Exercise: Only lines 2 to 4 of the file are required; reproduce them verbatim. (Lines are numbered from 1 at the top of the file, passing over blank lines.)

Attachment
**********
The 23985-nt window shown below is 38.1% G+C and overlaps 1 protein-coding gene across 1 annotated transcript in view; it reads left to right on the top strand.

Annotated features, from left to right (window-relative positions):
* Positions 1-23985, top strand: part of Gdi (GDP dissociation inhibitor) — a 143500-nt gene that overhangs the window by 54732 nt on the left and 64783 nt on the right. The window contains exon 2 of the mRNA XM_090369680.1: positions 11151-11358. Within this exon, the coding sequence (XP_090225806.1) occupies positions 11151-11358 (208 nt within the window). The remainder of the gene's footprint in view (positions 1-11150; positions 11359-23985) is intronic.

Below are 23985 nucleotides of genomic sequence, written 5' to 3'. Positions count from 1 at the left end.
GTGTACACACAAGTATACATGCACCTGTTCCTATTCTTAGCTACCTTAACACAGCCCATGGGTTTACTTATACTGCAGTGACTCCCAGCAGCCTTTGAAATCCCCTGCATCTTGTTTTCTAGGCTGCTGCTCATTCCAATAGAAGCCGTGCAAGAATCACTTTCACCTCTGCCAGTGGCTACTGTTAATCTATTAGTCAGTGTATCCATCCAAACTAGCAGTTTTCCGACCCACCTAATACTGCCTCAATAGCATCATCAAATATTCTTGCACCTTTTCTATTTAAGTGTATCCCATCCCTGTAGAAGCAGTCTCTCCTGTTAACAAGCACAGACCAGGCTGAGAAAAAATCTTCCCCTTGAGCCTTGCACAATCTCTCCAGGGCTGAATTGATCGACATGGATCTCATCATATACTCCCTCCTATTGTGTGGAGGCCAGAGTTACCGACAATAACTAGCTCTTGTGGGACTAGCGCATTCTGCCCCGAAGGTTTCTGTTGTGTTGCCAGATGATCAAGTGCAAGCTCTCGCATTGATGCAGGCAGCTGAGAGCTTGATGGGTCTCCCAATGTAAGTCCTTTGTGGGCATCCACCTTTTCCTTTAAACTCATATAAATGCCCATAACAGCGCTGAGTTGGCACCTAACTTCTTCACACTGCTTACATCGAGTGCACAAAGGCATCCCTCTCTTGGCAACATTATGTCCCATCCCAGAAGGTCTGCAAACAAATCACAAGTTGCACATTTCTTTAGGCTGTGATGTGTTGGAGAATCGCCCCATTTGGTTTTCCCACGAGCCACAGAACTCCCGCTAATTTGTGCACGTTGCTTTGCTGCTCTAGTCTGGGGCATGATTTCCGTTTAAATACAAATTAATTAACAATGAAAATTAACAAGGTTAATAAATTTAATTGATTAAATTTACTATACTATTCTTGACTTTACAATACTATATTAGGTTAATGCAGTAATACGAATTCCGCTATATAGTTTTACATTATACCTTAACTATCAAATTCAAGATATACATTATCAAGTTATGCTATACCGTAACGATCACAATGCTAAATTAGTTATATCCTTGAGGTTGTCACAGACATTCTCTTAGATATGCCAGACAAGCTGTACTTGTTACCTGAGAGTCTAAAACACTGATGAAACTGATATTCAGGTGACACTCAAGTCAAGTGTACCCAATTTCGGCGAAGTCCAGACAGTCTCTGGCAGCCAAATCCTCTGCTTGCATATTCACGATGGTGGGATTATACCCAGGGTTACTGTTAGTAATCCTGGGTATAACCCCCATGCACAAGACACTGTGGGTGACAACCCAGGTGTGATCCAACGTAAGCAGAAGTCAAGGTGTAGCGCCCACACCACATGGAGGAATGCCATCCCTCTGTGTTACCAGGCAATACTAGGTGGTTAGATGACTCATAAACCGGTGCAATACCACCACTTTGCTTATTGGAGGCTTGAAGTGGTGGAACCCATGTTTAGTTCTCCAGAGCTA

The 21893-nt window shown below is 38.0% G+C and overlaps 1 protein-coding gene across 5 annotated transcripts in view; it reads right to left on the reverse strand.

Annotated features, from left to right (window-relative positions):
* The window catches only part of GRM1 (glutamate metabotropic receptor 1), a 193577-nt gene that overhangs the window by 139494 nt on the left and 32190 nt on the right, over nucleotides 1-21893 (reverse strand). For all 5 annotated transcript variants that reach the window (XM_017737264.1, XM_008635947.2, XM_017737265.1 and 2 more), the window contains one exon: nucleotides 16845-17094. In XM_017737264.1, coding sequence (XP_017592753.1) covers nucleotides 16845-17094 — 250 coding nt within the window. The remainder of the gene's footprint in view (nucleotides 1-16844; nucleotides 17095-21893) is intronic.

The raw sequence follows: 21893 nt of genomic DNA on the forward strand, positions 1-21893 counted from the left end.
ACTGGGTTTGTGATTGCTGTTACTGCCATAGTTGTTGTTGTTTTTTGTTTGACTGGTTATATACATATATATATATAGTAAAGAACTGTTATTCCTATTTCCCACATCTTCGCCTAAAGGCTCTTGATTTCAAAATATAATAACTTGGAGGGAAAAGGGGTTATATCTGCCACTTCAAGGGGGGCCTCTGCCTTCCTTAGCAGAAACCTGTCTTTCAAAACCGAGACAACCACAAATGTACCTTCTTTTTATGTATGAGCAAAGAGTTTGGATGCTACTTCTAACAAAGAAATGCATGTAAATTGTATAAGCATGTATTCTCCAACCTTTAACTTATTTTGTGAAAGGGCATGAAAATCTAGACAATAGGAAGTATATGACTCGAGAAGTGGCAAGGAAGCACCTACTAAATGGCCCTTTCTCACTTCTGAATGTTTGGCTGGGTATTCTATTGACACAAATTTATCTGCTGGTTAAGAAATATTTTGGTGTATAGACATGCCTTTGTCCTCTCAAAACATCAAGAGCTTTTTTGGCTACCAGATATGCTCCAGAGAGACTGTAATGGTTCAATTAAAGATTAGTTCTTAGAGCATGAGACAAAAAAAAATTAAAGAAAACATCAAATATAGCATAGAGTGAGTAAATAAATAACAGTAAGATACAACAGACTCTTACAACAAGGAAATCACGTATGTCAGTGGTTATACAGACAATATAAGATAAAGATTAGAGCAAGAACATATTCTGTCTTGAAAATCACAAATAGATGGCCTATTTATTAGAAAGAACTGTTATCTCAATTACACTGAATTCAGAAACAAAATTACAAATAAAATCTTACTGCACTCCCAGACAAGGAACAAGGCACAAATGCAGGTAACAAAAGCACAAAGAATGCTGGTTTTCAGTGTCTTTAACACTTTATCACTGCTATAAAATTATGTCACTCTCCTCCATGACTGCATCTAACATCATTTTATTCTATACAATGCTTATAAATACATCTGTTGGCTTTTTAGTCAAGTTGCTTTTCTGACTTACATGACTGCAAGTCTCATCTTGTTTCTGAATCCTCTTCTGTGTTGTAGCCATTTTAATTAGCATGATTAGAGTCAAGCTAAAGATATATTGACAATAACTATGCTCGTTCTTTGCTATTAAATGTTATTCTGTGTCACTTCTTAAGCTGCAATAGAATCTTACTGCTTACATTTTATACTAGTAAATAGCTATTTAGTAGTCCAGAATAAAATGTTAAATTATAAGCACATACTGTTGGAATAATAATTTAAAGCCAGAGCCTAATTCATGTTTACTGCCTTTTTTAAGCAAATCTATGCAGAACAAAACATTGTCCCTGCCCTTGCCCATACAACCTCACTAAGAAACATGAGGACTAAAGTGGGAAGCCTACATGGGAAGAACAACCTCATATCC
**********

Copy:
Annotated features, from left to right (window-relative positions):
* Positions 1-23985, top strand: part of Gdi (GDP dissociation inhibitor) — a 143500-nt gene that overhangs the window by 54732 nt on the left and 64783 nt on the right. The window contains exon 2 of the mRNA XM_090369680.1: positions 11151-11358. Within this exon, the coding sequence (XP_090225806.1) occupies positions 11151-11358 (208 nt within the window). The remainder of the gene's footprint in view (positions 1-11150; positions 11359-23985) is intronic.

Below are 23985 nucleotides of genomic sequence, written 5' to 3'. Positions count from 1 at the left end.